I agree, Cabe. With upwards of 30,000 Americans dying in auto accidents each year, we have a real problem. We certainly wouldn't put up with 30,000 people daying each year in plane crashes or by terror attack. Time to make cars safer.
Nice video, Cabe. Quick, tell me who invented the automobile. OK, tell me who invented a process to make the automobile affordable. Ford of course. You're right, Cabe, finding a way to make a product affordable may be the most significant aspect of a product's success.
Truchard will be presented the award at the 2014 Golden Mousetrap Awards ceremony during the co-located events Pacific Design & Manufacturing, MD&M West, WestPack, PLASTEC West, Electronics West, ATX West, and AeroCon.
In a bid to boost the viability of lithium-based electric car batteries, a team at Lawrence Berkeley National Laboratory has developed a chemistry that could possibly double an EV’s driving range while cutting its battery cost in half.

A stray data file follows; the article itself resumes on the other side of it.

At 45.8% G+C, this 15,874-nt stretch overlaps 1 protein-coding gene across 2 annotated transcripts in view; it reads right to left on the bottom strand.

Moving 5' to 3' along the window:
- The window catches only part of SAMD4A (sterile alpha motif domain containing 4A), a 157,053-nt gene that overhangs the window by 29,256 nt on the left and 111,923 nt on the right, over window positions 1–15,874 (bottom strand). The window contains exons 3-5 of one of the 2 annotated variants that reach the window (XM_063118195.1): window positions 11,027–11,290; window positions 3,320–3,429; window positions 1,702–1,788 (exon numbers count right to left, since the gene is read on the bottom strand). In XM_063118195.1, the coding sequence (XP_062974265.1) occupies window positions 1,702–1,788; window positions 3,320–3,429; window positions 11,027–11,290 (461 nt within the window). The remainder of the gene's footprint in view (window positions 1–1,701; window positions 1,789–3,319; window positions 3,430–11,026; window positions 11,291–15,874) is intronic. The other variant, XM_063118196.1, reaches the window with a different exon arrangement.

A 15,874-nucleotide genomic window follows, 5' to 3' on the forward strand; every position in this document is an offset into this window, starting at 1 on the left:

For industrial control applications, or even a simple assembly line, that machine can go almost 24/7 without a break. But what happens when the task is a little more complex? That’s where the “smart” machine would come in. The smart machine is one that has some simple (or complex in some cases) processing capability to be able to adapt to changing conditions. Such machines are suited for a host of applications, including automotive, aerospace, defense, medical, computers and electronics, telecommunications, consumer goods, and so on. This discussion will examine what’s possible with smart machines, and what tradeoffs need to be made to implement such a solution.